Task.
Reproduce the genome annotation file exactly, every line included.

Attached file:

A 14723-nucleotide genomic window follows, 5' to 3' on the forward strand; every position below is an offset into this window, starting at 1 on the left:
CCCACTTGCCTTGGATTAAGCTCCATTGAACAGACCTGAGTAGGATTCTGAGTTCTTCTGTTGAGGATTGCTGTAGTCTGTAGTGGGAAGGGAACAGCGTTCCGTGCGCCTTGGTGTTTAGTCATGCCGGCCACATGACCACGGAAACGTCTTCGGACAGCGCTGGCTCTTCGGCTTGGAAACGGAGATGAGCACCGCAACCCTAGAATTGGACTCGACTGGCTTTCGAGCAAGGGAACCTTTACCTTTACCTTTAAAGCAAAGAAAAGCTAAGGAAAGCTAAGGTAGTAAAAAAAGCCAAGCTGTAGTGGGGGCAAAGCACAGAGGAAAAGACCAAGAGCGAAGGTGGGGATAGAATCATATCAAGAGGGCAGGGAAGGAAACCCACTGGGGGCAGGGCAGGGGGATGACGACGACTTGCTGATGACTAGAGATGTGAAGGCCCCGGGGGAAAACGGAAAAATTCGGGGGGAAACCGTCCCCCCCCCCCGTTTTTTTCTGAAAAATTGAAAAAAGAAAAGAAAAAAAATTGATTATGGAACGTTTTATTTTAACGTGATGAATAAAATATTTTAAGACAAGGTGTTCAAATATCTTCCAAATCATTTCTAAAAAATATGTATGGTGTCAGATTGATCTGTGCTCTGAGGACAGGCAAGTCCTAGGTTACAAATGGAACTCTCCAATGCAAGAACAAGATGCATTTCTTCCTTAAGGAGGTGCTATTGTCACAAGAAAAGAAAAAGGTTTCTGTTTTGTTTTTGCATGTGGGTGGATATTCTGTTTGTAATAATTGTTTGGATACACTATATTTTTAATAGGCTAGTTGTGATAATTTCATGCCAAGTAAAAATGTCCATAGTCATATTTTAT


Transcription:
A 14723-nucleotide genomic window follows, 5' to 3' on the forward strand; every position below is an offset into this window, starting at 1 on the left:
CCCACTTGCCTTGGATTAAGCTCCATTGAACAGACCTGAGTAGGATTCTGAGTTCTTCTGTTGAGGATTGCTGTAGTCTGTAGTGGGAAGGGAACAGCGTTCCGTGCGCCTTGGTGTTTAGTCATGCCGGCCACATGACCACGGAAACGTCTTCGGACAGCGCTGGCTCTTCGGCTTGGAAACGGAGATGAGCACCGCAACCCTAGAATTGGACTCGACTGGCTTTCGAGCAAGGGAACCTTTACCTTTACCTTTAAAGCAAAGAAAAGCTAAGGAAAGCTAAGGTAGTAAAAAAAGCCAAGCTGTAGTGGGGGCAAAGCACAGAGGAAAAGACCAAGAGCGAAGGTGGGGATAGAATCATATCAAGAGGGCAGGGAAGGAAACCCACTGGGGGCAGGGCAGGGGGATGACGACGACTTGCTGATGACTAGAGATGTGAAGGCCCCGGGGGAAAACGGAAAAATTCGGGGGGAAACCGTCCCCCCCCCCCGTTTTTTTCTGAAAAATTGAAAAAAGAAAAGAAAAAAAATTGATTATGGAACGTTTTATTTTAACGTGATGAATAAAATATTTTAAGACAAGGTGTTCAAATATCTTCCAAATCATTTCTAAAAAATATGTATGGTGTCAGATTGATCTGTGCTCTGAGGACAGGCAAGTCCTAGGTTACAAATGGAACTCTCCAATGCAAGAACAAGATGCATTTCTTCCTTAAGGAGGTGCTATTGTCACAAGAAAAGAAAAAGGTTTCTGTTTTGTTTTTGCATGTGGGTGGATATTCTGTTTGTAATAATTGTTTGGATACACTATATTTTTAATAGGCTAGTTGTGATAATTTCATGCCAAGTAAAAATGTCCATAGTCATATTTTAT